As already mentioned above. Built standard not as good as on newer lenses and AF is maybe the weakest point of this lens. So not perfect but still one of my favourite lenses from Fuji.


Fuji XF90/2WR: A very special lens that I got in exchange for my XF56/1.2R. When I tried to sell the 56/1.2 I mentioned that I would use the money to get the XF90/2WR. So a guy who had a 90/2 but wanted the 56/1.2 wrote me, we met half way in a restaurant on the Autobahn, had coffee and cake and swapped lenses. The 90/2 is an excellent lens. It’s perfect for close up headshots but also for full body shots. The kind of images that you can get with a 70-200/2.8 on a full frame camera but with a much smaller camera. It is sharp even wide open, Bokeh is very nice and AF is fast though not totally silent. Of course the main application is portrait photography but it doubles as a tele lens for landscape or even sport because of its fast AF.

What’s not to like? The lens is rather big and heavy by mirrorless standards and it rattles when you shake it. At least there is an easy fix regarding the rattling: Don’t shake the lens, it’s an optical instrument not a cocktail. OIS would have been nice. I prefer to shoot this lens on my X-H1 because I need image stabilisation for precise framing.


FUJIFILM X-H1 (23mm, f/4, 1/60 sec, ISO200)

Fuji XF10-24/4OIS: A super wide angle zoom is an extremely versatile lens. If you prefer zoom lenses it is the second one to get after the standard zoom. The lens has a constant aperture of f4, image stabilisation and the zoom range is very nice by covering everything from ultra wide to 24mm which means there are less lens changes required compared to if you shoot i.e. with the 8-16mm from Fuji. Image quality is very good especially on the wide side. It gets a little softer at 24mm but that focal length usually is covered by the standard zoom so it was a good decision by Fuji to focus on the performance in between 10 to 16mm. I think it should be stopped down a little to f5.6 or f8 for best results. The lens is small and light for what it is.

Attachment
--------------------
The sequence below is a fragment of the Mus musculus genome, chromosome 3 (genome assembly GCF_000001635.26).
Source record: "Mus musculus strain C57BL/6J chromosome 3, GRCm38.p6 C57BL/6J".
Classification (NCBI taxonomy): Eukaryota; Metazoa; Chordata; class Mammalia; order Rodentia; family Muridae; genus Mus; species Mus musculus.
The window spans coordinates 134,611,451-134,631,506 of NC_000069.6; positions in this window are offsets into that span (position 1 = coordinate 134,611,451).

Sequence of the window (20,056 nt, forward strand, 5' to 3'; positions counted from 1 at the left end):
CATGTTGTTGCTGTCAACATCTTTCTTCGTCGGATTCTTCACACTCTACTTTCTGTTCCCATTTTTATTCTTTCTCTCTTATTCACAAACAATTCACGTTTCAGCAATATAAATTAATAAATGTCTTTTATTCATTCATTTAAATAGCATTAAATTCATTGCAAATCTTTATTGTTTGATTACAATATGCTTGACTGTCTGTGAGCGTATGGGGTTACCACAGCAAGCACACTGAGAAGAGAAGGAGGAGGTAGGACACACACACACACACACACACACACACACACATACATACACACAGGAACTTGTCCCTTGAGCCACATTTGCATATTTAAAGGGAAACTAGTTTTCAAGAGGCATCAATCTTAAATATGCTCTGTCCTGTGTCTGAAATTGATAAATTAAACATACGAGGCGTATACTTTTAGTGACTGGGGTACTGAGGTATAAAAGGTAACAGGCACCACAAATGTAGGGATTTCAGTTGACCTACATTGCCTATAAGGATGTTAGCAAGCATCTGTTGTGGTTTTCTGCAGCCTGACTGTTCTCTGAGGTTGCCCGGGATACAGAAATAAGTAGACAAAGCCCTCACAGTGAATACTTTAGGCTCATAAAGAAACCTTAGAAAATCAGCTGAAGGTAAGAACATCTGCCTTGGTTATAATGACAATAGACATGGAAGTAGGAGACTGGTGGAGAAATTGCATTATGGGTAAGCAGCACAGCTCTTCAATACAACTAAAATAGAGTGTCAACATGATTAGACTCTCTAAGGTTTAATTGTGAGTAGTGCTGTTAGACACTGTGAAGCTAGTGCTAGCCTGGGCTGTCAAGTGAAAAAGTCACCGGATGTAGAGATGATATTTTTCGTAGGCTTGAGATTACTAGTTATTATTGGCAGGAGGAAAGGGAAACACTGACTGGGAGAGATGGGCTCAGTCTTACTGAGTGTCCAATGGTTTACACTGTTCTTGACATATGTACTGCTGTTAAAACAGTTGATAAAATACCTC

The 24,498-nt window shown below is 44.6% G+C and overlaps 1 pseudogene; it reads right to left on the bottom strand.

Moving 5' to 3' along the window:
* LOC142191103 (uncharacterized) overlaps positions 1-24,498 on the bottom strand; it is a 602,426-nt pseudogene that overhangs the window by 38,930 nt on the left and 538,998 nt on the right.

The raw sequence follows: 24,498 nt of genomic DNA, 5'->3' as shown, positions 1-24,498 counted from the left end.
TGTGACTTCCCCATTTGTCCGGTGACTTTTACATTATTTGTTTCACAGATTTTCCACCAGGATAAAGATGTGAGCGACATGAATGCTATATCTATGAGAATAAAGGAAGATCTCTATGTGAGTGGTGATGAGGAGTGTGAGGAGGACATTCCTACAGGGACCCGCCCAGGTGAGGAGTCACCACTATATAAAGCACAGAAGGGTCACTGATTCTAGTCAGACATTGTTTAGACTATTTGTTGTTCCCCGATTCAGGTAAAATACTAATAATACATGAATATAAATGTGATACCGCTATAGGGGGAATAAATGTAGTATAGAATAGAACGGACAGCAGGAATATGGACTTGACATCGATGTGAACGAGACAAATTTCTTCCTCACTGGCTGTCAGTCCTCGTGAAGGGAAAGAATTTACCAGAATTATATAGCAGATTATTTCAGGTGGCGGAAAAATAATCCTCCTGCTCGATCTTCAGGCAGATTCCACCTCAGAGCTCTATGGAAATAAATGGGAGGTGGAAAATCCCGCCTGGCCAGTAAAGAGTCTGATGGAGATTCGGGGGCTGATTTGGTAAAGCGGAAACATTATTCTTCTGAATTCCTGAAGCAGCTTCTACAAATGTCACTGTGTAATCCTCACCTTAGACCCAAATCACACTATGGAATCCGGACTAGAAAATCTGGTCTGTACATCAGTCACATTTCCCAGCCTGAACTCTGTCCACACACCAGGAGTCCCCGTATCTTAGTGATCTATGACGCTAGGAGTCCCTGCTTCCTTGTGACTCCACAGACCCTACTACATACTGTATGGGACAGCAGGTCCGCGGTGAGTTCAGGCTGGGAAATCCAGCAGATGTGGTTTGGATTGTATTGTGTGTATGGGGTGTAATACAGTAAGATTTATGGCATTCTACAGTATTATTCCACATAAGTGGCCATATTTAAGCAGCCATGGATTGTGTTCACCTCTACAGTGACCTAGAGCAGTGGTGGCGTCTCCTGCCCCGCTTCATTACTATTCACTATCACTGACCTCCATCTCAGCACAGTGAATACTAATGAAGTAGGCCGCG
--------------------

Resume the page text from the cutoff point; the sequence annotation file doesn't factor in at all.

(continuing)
Even though it has a constant aperture the aperture ring is unmarked and rotates freely. A rather strange decision that has been corrected in the newer version of the lens. It’s not a WR lens (again corrected in the new version) and the lens hood is kind of ugly but that’s true for most of Fujis lens hoods. And it is not the most flare resistant lens that I can think of. In that regard it is clearly a step behind the next lens.


Fuji XF16-55/2.8WR: A rather controversial lens because of its size and weight but most of all because of the fact that it doesn’t have image stabilisation. That’s why I also initially hesitated to get the lens. So here is the good news first: The lens is bigger and heavier than the 18-55 but it is easy to see why. Image quality is excellent not only for a zoom lens, it also compares very well to the prime lenses in its range. Most important: It is truly excellent on its wide end even wide open. Color, contrast and the rendering of the out of focus areas makes it very easy to detect an image taken with this lens.

AF is very fast and silent and the built quality is excellent with a perfect resistance on both aperture and zoom ring. No creeping! It’s a WR lens and as I have experienced during my visit of the Niagara falls if attached to a Fuji X-H1 it can really handle some light rain or in this case excessive spray.

The only negative is really that its size and weight puts the whole camera – lens combo into full frame territory (full frame mirrorless plus 24-70/4). But it is better than the usual 24-70/4 and regarding pure image quality it should be compared to a 24-70/2.8 but compared to that its subject isolation is limited. An XF35/1.4 can do much more in that regard. Nevertheless the perfect lens regarding image quality, build quality and AF performance.